Basic but robust engine in pre-war rigid chassis fitted with telescopic forks. 1949 plunger suspension was fitted giving slightly more control. 1954 a swinging arm frame was fitted. Leaky and noisy with poor starting. The early rigid or plunger frame models are desirable.

B32 Gold Star 1949-57, 348cc, ohv single, 360lb, 65mpg, 85mph
Basically a B31 with more go, flashy bodywork and better brakes. The DB32 has a good duplex frame but the price is high and there are plenty to be had. Suffers from a 'cult status'.

Fury 1970-72, 349cc, ohc twin, 345lb, Prototype
Announced at the last Major Motor show, this twin was state of the art alloy engineering designed by Bert Hopwood. Carrying many of the now established Japanese components, such as electric start, indicators, twin overhead cams, it is a shame that it never made the production line, as tests proved it to be a good bike.

B40/SS90 1960-65, 343cc, ohv single, 305lb, 80mpg, 75mph
Bored out version of the C15 with greater torque and enclosed pushrods. Sound construction and usually reliable if treated kindly. WD version the best to ride. Sports SS90 version is pretty rare as the market did not welcome them.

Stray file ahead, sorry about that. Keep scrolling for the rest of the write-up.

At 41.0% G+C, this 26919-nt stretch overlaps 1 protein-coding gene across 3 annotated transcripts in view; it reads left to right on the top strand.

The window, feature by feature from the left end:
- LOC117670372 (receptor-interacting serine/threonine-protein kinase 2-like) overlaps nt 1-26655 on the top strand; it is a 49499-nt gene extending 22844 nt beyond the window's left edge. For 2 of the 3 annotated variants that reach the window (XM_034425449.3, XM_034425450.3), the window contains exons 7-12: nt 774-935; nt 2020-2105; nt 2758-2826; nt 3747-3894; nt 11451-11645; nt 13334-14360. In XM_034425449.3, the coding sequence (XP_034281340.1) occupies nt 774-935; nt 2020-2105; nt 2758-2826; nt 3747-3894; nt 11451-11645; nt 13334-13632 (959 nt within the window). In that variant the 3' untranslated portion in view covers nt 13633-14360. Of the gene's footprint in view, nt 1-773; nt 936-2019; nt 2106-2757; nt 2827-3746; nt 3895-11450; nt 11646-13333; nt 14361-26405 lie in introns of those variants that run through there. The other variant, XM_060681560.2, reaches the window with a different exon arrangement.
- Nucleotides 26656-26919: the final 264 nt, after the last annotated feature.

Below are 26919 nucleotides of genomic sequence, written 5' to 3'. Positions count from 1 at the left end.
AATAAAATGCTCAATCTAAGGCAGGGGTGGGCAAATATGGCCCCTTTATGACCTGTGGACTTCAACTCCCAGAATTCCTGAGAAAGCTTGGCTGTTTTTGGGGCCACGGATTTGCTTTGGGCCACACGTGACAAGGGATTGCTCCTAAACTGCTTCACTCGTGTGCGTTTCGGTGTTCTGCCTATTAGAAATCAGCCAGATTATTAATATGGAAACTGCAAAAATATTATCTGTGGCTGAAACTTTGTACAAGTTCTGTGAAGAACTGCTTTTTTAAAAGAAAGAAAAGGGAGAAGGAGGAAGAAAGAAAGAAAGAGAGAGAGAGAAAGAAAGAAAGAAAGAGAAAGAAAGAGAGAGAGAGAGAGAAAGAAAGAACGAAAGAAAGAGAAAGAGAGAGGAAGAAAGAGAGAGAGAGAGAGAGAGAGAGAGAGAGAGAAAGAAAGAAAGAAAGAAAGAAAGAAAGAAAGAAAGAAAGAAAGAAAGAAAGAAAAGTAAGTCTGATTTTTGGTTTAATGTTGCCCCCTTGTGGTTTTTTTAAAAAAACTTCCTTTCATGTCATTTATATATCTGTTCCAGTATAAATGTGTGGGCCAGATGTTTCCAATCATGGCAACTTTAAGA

B44 Victor (Shooting Star) 1966-70, 441cc, ohv single, 335lb, 65mpg, 85mph
B44 similar to C15 with stronger internals and modern chassis. Basically a stretch C15 with slightly more go and vibration. Engines can be fragile if abused. Sold initially in the USA as the Shooting Star, renamed in UK after 67 the later models had a good twin leading shoe front brake.

B33 1947-59, 499cc, ohv single, 420lb, 70mpg, 80mph
Bored out  B31 with more torque for the sidecar outfit. Later models had a swinging arm, and there is also TLS front drum conversion. This is the 1950s classic workhorse, which it will run for ever.

M33 1947-57, 499cc, ohv single, 370lb, 70mpg, 70mph
B33 engine inserted into a M21 bicycle. Intended to pep up performance for sidecar use. Not good on power or steering.

B34/DB34/DBD34 Gold Star 1950-62, 499cc, ohv single, 410lb, 55mpg, 110mph
These bikes has become legendary, expensive and somewhat over-rated. Fun on the open road, but exceptionally awkward in traffic and temperamental. Overpriced due to the vast over-reputation which masks their charm from many new riders. This was a racing road bike and has good looks.

B50SS Gold Star 1971-72, 499cc, ohv single, 340lb, 60mpg, 85mph
This was the last of the C15 stretches. It was a radical design change from the traditional British style, but in the fullness of time looks very nice. Built as a street scramble to meet the US market demands, the engine was over-stressed when pushed to the limit. Conversion to electronic ignition transforms it�s behaviour to one of GBs best ever singles. Starting requires the knack and vibration was still a problem at speed over 60 mph. There was also a B50T Victor model.

M20 1945-55, 496cc, sv single, 425lb, 55mpg, 65mph
The antiquated side valve engine, which was designed to meet the demands of the army and was sold off to the public after the war. Not fast and the brakes are adequate, but this is a very rugged machine. Stretched to 591cc in 1946 as the M21 until 1963, which raised the fuel consumption.